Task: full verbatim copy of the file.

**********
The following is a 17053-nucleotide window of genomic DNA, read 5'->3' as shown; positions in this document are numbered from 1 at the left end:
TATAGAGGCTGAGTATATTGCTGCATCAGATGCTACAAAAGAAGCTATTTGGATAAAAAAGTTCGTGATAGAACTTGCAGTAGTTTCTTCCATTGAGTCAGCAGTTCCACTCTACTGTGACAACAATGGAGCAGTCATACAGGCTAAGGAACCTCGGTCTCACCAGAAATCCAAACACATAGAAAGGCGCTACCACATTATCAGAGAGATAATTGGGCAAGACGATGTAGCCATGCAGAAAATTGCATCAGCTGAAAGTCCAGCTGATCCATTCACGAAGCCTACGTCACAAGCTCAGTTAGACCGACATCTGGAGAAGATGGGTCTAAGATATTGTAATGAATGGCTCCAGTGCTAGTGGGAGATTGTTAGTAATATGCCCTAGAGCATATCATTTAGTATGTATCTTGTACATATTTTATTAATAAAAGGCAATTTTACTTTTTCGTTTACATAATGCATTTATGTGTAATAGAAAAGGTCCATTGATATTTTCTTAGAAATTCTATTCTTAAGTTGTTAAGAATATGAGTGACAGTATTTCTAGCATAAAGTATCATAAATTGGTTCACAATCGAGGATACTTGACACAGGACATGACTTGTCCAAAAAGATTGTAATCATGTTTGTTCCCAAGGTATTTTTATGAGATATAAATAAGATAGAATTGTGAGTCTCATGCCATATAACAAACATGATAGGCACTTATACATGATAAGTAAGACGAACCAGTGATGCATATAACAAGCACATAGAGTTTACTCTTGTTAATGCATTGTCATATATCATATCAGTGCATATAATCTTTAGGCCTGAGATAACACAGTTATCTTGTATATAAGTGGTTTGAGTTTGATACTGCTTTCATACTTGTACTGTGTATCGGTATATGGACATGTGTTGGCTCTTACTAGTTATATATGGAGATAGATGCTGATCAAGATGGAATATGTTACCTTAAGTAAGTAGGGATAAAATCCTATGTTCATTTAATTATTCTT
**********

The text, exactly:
The following is a 17053-nucleotide window of genomic DNA, read 5'->3' as shown; positions in this document are numbered from 1 at the left end:
TATAGAGGCTGAGTATATTGCTGCATCAGATGCTACAAAAGAAGCTATTTGGATAAAAAAGTTCGTGATAGAACTTGCAGTAGTTTCTTCCATTGAGTCAGCAGTTCCACTCTACTGTGACAACAATGGAGCAGTCATACAGGCTAAGGAACCTCGGTCTCACCAGAAATCCAAACACATAGAAAGGCGCTACCACATTATCAGAGAGATAATTGGGCAAGACGATGTAGCCATGCAGAAAATTGCATCAGCTGAAAGTCCAGCTGATCCATTCACGAAGCCTACGTCACAAGCTCAGTTAGACCGACATCTGGAGAAGATGGGTCTAAGATATTGTAATGAATGGCTCCAGTGCTAGTGGGAGATTGTTAGTAATATGCCCTAGAGCATATCATTTAGTATGTATCTTGTACATATTTTATTAATAAAAGGCAATTTTACTTTTTCGTTTACATAATGCATTTATGTGTAATAGAAAAGGTCCATTGATATTTTCTTAGAAATTCTATTCTTAAGTTGTTAAGAATATGAGTGACAGTATTTCTAGCATAAAGTATCATAAATTGGTTCACAATCGAGGATACTTGACACAGGACATGACTTGTCCAAAAAGATTGTAATCATGTTTGTTCCCAAGGTATTTTTATGAGATATAAATAAGATAGAATTGTGAGTCTCATGCCATATAACAAACATGATAGGCACTTATACATGATAAGTAAGACGAACCAGTGATGCATATAACAAGCACATAGAGTTTACTCTTGTTAATGCATTGTCATATATCATATCAGTGCATATAATCTTTAGGCCTGAGATAACACAGTTATCTTGTATATAAGTGGTTTGAGTTTGATACTGCTTTCATACTTGTACTGTGTATCGGTATATGGACATGTGTTGGCTCTTACTAGTTATATATGGAGATAGATGCTGATCAAGATGGAATATGTTACCTTAAGTAAGTAGGGATAAAATCCTATGTTCATTTAATTATTCTT